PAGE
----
By Jonathan Shikes
By Mark Antonation
By Mark Antonation
By Patricia Calhoun
By Mark Antonation
By Patricia Calhoun
By Cafe Society
By Gretchen Kurtz
Either they're uptight about wearing pajamas in public, or that salmon was the last friend they had, because the guys behind sushi bars rarely smile. They solemnly wield their knives like sculpting tools, quietly creating works of art and then handing them over like so much dead fish.
But then there's the slicer-dicer at Matoi, who's friendlier than a Porsche salesman at a convention of lottery winners. In fact, on both of our visits, Matoi owner/chef Isamu "Sam" Furuichi and his wife, Billie Ruth, were so welcoming that we had the nagging feeling we'd forgotten to bring a covered dish for the get-together. Ever the charming hostess, Billie constantly rearranged the table and explained the unfamiliar menu, while Sam kept popping in and out of the kitchen, tossing off stories about anything and everything.
Billie met Sam three years ago in the Matoi (pronounced "ma-toe-ee") restaurant he owned in Suwa City, Nagano, Japan. A teacher of English as a second language, Billie had ended a class across the street and stopped in for a little sake. Faster than you can say "made in Japan," they fell in love and started making plans to move to the United States. Says Billie, "It's always been Sam's dream to come here and open a little place."
"Little" is an understatement--a big one. Matoi, which opened in October, seats about twenty customers (if they're skinny). The place looks like an Asian student's dorm room--mementos from home, posters and hand-lettered signs cover every inch of wall space. Even the bathroom--the door to which is sandwiched between the kitchen sink and the refrigerator--is filled with tiny hangings and knickknacks.
We had a good view of everything from the stools that flank Matoi's diner-style counter. On top of it sat a chafing dish filled with soup; behind it stands a comical sake dispenser that looks like a cross between a hot-chocolate machine and a disposable wine box. Even stranger: The sake is made by Colorado's Hakushika. Naturally, we each ordered up a cup of the fermented-rice alcohol. It arrived with complimentary "sake snacks," cubes of yellowtail (a variety of snapper rather than true yellowtail, which is a rare fish also found off California's coast) steeped in a vinegary liquid.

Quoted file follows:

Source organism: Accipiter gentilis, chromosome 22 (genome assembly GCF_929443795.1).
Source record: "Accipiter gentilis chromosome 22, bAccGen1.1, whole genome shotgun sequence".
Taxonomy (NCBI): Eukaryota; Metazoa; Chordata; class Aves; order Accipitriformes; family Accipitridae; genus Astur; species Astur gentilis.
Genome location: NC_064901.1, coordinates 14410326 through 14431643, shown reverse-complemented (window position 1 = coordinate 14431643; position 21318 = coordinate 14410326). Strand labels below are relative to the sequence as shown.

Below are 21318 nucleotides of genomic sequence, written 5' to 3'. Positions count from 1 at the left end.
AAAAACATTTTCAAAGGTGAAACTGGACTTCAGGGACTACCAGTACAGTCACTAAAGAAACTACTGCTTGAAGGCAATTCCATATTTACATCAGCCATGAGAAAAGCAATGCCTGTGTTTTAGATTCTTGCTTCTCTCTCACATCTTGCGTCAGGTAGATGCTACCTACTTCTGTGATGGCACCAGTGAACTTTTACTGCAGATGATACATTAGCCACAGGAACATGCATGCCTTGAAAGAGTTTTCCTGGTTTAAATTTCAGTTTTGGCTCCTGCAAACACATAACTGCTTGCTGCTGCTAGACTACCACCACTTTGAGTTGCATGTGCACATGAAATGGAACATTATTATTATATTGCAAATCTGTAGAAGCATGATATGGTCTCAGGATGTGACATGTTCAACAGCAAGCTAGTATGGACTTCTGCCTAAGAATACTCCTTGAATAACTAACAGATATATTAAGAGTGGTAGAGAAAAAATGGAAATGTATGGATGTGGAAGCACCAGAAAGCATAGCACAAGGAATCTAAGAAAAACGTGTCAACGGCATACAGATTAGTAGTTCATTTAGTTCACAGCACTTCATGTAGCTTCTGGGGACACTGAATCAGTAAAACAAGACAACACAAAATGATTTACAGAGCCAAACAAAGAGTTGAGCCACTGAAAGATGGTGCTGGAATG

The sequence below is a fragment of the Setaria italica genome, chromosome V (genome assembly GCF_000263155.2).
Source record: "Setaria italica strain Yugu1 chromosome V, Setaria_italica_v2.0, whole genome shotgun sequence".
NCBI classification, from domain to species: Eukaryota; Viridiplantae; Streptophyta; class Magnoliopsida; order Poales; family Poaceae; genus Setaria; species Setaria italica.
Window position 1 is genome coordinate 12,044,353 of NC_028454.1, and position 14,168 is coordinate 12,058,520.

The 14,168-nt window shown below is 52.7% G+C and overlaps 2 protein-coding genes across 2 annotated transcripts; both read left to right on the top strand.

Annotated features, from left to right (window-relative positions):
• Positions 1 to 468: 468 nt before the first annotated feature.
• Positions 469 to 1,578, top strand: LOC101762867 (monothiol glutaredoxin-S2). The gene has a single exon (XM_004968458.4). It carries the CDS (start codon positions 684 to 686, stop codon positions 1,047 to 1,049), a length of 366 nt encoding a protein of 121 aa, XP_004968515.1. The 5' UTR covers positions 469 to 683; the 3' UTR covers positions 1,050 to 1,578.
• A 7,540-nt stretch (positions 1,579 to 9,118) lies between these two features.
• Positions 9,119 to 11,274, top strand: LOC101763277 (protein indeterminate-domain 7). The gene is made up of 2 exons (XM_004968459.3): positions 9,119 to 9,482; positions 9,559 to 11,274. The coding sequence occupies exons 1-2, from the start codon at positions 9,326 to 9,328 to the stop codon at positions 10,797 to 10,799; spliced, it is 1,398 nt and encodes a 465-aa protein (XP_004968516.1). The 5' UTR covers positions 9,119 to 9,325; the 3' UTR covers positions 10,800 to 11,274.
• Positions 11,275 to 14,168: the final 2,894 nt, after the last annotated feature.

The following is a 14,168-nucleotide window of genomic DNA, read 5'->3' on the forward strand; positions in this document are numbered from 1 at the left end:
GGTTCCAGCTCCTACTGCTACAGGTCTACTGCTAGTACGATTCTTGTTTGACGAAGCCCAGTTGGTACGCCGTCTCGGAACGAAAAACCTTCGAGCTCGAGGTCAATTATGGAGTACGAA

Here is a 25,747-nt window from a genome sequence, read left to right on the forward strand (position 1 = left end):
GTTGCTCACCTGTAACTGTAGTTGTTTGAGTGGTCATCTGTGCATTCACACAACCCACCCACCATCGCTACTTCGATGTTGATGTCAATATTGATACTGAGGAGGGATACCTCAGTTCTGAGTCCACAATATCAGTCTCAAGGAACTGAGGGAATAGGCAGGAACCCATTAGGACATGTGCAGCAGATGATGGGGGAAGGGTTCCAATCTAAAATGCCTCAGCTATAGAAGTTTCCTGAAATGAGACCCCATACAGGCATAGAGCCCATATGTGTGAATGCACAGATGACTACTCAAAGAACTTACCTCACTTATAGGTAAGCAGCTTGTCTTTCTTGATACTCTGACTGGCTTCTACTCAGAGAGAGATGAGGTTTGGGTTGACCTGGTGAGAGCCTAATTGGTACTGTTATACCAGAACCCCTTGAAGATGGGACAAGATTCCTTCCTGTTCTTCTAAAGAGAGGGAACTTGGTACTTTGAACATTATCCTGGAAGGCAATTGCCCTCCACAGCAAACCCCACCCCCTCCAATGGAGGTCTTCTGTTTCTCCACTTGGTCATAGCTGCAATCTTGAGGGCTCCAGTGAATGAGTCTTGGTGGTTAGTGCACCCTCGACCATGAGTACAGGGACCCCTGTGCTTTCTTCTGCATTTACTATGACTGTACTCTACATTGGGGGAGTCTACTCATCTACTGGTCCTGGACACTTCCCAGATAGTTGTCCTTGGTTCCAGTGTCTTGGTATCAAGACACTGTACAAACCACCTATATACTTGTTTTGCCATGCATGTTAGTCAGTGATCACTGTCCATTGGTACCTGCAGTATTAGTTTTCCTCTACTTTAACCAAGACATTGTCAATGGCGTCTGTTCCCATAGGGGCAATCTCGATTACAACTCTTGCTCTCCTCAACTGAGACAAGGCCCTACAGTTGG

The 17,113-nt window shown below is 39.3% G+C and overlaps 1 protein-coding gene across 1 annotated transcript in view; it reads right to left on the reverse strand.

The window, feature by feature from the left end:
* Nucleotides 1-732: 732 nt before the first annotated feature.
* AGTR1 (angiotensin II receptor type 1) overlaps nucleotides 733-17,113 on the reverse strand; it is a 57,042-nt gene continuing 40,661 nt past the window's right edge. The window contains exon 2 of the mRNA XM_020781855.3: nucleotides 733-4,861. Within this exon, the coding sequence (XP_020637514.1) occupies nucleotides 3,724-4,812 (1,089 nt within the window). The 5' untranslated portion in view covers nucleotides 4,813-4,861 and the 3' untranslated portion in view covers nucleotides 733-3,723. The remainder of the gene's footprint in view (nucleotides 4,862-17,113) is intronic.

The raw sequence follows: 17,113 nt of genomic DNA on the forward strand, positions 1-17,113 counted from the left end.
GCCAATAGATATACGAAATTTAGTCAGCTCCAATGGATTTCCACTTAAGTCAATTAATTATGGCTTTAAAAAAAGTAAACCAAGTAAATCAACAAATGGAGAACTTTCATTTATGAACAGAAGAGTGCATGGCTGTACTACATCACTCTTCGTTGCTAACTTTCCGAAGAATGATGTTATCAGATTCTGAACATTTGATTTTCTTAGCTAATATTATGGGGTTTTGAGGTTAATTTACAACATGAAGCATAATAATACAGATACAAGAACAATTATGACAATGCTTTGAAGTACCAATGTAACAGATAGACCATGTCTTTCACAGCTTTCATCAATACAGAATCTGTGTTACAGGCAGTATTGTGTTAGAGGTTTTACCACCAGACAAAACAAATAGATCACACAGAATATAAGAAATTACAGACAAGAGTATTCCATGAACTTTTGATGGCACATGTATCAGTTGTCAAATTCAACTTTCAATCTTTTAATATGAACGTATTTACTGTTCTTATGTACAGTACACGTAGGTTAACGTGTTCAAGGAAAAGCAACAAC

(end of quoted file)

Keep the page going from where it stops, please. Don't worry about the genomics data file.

As Sam worked behind the counter carving up each new course, he doled out tantalizing bits and pieces of his culinary history. A certified master chef, both as a cook and a teacher, he had fifteen years' worth of training in Japan--and fifteen years' worth of anecdotes--to draw from. "Two years washing dishes," he explained. "That's it. No food, no knife, nothing. Only dishes. Next two years washing rice. Then vegetables. Then knife. Hitotsu hitotsu." Step by step. After that, he could have used the experience working for someone else in a fancy sushi shop--but Sam longed to open a family-oriented restaurant that served isakaya, traditional home cooking. Enter the first Matoi.
When Billie and Sam moved to this country, they brought with them many of the secrets of Japanese cuisine--recipes for vinegary liquids, watery sauces and simple, pungent broths. We got a good taste of the last with Matoi's souplike oden ($5), which contained a hard-boiled egg, a hunk of daikon--which gave the broth most of its flavor--a fried bean-curd cake called atsu-age and a strange item with the consistency of tough gelatin that Billie told us was a type of potato named konnyaku. Further research unearthed the information that konnyaku, which translates to "devil's tongue," is actually a tuber that's more like taro than a potato. The konnyaku's true color is black, and it must be filtered and bleached in order to acquire its (sort of) appealing grayish hue.
Another first for us was the oyster nabemono ($8.50). Nabemono means "one pot," and the entree arrived in a fragile-looking metal cooker with a lighted Sterno can beneath a thick piece of paper that was too wet to burn. Billie explained that the nabemono would be ready when the broth inside the bowl had cooked down, leaving tofu, Chinese cabbage, a fish cake, a large shrimp and three oysters in what little liquid remained.
While we waited, we picked at our black tray combo ($14.50), a (what else?) black tray that looked like a Japanese version of a pu pu platter--without the fat. Even the tempura tidbits were airy and grease-free; the heavenly batter bubbled up, light and crunchy, around strips of green pepper, sweet-potato slices, carrots and shrimp. Also clean-tasting was the beef teriyaki, paper-thin strips of meat lightly glazed in soy sauce, sugar and sake and served next to two steamed, chilled potatoes. A pile of pounded chicken marinated in garlicky vinegar and two slices of an exquisite California roll rounded out the selection.
By now the nabemono was done. It was worth the wait, as was our other entree, the sashimi-filled tunadon ($9.95) covered with slips of seaweed. Sam capped off our dinner with a helping of homemade pickles, the standard culmination to a meal in rural Japan, as well as a dish of tart pickled plums, which his mother makes and periodically mails to him.
We toasted the start of our second visit to Matoi with another round of sake--this time the complimentary snacks were strips of beef teriyaki--and that day's appetizer special. The fried balls of ground chicken ($4.50) were on the chewy side but saved by a slightly sweet, chile-flecked brown sauce. More disappointing was the lackluster dish of noodles ($8.95) sauteed with three medium shrimp and none of the promised calamari; the soft noodles had been blanketed by a snowdrift of dried fish flakes that looked odd and tasted like nothing.